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Connecting to Magento with SOAP (part 3)

This tutorial is the third in a series of four to explain you how you can use SOAP to connect to Magento. In the first two tutorials we have explained the basics of SOAP and how to connect a SOAP-client to the Magento API. This time we will go a step further - we are going to modify data.

Changing data through the API

    In the previous tutorials we have learned how we can setup a SOAP client and use it retrieve data from the Magento API. Changing data is done in exactly the same way as fetching data. The difference is that the arguments now hold not only the indicator "what we want to change" but also the data that contains the change:

    $product_id = 166;
    $product_data = array( 'status' => 2 );
    $arguments = array( $product_id, $product_data );
    $boolean = $soap->call( $session_id, 'catalog_product.update', $arguments );

    The $product_data above only contains the value that needs to be changed - the "status" of the product is in this case set to "disabled". But it could well have been an exact copy of the $product-array of the previous chapter. For performance reasons it's better to include the data that actually need to be changed.

    Another example: Let's change the price of a certain product with ID 166 by setting a discount of 10% off the normal price between december 1st and december 31th of this year.

    First we fetch the product data from the Magento API - just like we did before:

    $product_id = 166; 
    $product = $soap->call( $session_id, 'catalog_product.info', $product_id );

    Next we initialize the input data for the method "setSpecialPrice()" in the Product API. The Magento Wiki gives us the right arguments, but not the syntax of these arguments. We actually just filled in the data in the Magento Admin Panel, saved the form and looked up the saved values in the HTML-source code. The price actually does not have to include 4 zeros in the end, but as this was the value found in Magento we just use the same syntax.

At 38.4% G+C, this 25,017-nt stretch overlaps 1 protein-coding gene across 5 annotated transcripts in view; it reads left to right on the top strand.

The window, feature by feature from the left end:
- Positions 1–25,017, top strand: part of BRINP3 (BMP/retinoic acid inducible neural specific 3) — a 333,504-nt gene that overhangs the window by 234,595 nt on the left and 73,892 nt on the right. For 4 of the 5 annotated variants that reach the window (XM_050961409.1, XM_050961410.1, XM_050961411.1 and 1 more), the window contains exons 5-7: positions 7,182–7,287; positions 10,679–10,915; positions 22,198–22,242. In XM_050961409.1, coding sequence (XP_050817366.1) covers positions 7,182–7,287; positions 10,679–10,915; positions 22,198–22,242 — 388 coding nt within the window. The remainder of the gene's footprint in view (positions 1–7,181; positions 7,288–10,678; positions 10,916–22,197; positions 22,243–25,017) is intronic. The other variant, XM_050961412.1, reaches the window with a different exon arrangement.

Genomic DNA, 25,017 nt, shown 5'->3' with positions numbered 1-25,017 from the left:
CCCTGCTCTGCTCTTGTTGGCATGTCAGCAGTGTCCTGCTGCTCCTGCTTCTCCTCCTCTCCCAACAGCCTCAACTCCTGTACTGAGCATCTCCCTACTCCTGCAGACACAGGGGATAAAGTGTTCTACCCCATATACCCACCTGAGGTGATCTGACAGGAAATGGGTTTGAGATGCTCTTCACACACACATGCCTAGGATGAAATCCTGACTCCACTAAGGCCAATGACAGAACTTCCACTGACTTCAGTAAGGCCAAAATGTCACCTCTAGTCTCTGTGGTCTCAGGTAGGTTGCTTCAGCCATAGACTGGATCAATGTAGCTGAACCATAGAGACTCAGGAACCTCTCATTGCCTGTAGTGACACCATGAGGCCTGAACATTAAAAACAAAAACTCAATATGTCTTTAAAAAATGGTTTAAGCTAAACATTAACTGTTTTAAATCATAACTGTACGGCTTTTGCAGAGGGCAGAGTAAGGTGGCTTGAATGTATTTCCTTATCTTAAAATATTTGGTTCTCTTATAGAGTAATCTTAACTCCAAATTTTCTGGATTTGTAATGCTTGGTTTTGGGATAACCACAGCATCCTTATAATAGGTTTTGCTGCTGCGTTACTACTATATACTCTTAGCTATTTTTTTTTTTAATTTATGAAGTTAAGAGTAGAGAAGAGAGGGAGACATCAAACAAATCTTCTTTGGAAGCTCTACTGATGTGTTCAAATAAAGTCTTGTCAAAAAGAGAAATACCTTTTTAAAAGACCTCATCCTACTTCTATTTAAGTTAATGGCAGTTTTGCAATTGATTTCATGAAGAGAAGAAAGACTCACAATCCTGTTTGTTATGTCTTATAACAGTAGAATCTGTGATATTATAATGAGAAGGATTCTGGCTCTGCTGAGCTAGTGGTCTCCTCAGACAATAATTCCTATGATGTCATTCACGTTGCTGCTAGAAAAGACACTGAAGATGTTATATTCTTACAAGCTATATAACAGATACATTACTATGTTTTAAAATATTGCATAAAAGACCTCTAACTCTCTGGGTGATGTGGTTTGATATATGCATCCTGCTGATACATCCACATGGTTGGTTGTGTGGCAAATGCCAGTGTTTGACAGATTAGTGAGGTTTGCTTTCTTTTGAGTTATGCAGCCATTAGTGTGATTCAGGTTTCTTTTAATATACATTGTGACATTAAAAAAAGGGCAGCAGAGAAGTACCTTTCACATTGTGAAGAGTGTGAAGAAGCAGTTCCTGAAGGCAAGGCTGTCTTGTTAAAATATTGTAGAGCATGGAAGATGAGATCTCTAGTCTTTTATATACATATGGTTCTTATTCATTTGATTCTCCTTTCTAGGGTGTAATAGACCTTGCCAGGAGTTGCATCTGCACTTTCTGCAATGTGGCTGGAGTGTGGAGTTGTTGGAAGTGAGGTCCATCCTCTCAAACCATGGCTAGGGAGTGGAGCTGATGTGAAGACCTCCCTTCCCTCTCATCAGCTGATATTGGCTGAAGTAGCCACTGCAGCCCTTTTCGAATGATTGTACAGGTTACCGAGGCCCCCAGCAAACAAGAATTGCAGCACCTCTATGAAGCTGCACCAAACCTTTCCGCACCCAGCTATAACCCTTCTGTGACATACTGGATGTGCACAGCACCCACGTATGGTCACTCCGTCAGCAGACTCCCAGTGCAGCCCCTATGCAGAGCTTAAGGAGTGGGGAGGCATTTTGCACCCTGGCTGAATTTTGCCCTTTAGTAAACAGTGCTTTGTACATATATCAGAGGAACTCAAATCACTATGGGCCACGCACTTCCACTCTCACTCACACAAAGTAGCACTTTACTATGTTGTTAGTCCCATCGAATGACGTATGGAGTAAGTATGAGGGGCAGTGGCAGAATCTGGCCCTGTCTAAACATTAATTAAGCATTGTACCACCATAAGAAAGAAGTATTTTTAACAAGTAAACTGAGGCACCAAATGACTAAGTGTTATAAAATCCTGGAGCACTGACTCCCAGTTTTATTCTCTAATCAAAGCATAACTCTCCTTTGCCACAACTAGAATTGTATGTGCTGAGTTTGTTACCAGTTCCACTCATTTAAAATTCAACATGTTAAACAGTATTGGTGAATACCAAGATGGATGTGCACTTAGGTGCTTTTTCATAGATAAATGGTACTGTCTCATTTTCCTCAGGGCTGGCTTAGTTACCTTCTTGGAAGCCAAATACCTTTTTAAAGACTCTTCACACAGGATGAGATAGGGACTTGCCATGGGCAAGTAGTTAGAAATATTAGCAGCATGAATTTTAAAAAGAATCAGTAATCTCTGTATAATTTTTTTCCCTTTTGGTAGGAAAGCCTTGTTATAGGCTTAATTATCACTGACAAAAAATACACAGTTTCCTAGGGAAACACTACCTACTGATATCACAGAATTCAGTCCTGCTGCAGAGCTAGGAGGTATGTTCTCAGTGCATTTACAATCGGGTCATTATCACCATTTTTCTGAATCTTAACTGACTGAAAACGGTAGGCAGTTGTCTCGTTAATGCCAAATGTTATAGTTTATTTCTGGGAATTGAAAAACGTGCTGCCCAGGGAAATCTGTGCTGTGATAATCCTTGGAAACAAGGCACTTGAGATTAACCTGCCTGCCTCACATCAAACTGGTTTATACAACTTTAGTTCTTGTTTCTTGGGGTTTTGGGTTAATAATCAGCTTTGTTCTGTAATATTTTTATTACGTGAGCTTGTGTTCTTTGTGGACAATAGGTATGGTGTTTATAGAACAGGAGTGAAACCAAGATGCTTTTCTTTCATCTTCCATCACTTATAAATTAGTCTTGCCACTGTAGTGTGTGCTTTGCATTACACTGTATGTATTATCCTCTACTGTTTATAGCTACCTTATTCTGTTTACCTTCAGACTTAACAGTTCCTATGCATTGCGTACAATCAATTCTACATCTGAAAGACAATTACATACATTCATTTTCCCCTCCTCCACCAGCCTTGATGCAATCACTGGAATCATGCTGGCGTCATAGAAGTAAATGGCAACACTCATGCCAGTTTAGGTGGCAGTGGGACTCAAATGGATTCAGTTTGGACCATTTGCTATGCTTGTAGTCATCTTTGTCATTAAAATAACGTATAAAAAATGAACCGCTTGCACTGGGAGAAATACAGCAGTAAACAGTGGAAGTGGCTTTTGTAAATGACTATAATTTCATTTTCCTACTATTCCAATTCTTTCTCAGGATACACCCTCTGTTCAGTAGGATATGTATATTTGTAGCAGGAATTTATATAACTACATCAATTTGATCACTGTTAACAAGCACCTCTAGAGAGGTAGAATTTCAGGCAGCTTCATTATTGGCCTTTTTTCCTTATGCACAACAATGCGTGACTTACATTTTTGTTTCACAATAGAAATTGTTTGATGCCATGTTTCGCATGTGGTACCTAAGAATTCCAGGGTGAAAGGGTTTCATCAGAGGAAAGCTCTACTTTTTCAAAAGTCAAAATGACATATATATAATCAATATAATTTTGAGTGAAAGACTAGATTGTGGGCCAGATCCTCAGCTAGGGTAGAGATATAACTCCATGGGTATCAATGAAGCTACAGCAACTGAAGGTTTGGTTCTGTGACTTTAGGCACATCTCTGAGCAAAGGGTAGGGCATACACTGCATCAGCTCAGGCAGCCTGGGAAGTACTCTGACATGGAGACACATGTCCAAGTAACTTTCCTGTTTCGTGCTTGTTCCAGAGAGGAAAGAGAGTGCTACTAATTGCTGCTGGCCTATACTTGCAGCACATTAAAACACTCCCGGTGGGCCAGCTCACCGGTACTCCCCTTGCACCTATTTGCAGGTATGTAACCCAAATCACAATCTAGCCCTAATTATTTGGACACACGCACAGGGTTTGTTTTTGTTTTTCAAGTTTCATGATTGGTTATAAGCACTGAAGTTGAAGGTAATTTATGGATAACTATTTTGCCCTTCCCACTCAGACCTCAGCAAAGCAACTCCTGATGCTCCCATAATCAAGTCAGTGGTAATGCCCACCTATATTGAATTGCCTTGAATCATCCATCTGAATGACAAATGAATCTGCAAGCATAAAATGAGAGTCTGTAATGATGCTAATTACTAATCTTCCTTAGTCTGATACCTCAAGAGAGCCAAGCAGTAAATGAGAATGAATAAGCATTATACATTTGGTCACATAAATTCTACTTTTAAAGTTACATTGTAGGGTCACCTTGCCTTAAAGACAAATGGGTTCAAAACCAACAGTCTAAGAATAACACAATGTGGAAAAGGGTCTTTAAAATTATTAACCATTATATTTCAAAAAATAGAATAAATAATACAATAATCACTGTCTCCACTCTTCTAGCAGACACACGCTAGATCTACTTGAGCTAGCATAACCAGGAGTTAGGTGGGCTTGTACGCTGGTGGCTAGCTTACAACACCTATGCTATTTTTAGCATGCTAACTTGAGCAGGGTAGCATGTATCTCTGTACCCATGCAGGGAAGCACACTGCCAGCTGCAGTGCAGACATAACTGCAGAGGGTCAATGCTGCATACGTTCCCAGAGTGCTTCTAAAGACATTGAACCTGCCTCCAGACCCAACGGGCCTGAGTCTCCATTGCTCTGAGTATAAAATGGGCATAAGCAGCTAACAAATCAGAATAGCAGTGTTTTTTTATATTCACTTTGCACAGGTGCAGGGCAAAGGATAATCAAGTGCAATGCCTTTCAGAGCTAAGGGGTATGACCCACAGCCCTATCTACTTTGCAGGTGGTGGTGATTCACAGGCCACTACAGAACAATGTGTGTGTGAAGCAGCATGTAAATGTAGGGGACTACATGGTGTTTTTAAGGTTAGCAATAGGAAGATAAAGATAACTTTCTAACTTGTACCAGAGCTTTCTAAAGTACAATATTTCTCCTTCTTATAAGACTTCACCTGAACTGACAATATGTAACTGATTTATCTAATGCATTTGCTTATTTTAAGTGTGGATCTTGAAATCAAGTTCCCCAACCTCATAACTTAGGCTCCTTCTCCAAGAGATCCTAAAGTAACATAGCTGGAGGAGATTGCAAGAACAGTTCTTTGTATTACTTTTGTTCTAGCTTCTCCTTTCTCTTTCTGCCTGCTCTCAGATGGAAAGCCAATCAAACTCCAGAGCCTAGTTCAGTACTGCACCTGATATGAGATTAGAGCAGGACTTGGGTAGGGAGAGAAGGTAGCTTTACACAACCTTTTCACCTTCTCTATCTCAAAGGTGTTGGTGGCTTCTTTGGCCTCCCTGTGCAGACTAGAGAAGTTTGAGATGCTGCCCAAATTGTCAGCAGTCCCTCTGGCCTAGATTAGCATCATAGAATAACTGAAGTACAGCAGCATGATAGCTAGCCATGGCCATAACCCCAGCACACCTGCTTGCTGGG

$from_date = '01/12/'.date( 'Y' ); 
    $to_date = '31/12/'.date( 'Y' );
    $special_price = number_format($product['price'] * 0.9, 4);

    And finally we put these values in an argument-array and add make the appropriate API-call.

    $arguments = array( $product_id, special_price, $from_date, $to_date );
    $soap->call( $session_id, 'catalog_product.setSpecialPrice', $arguments );

    As you can see the general usage of the API is the same everytime. The difference is made by the arguments a certain API-method receives.

    Using lists and filters

      If we want to collect a list of products the Product API gives us the "list()" method:

      $products = $soap->call( $session_id, 'catalog_product.list' );

      This API-method has an extra argument $filters which allows for very cool possibilities. For instance the following adds a filter to show only products with the status set to 1, in other words products which are enabled:

      $filters = array( 'status' => 1 );
      $products = $soap->call( $session_id, 'catalog_product.list', array($filters) );

      But the $filters can be made more advanced as well. The following filters select all enabled products that are of type "simple" (so neither configurable products nor grouped products) which have a SKU starting with the letters "ma".

      $filters = array( 
      'status' => array( '=' => 1 ),
      'type_id' => array( '=' => 'simple' ),
      'sku' => array( 'like' => 'ma%' ),

      The filter-construct uses an array of WHERE-segments that are in the end added to a WHERE-statement within the database query. Each WHERE-segments has an array-name (for instance "status") and an array-value which contains again a name-value pair. The following name-value pairs can be used:



      SQL example


      integer or string

      `status` = 1


      integer or string

      `status` = 1


      integer or string

      `status` > 1


      integer or string

      `status` < 1


      integer or string

      `status` => 1


      integer or string

      `status` =< 1


      integer or string

      `status` != "2"


      integer or string

      `sku` LIKE "ma%"


      integer or string

      `name` NOT LIKE "%glass%"



      `product_id` IN ( 19, 20, 25 )



      `product_id` NOT IN ( 3, 44 )

      What's next

      So in this third tutorial you have learned how to modify data through the Magento API. There are still some more tips and tricks that will be reveiled in the fourth tutorial. What about caching? Can you make multiple calls at once? How do you use XML-RPC, if you're not a SOAP fan? Stay tuned.

      Posted on 26 April 2009

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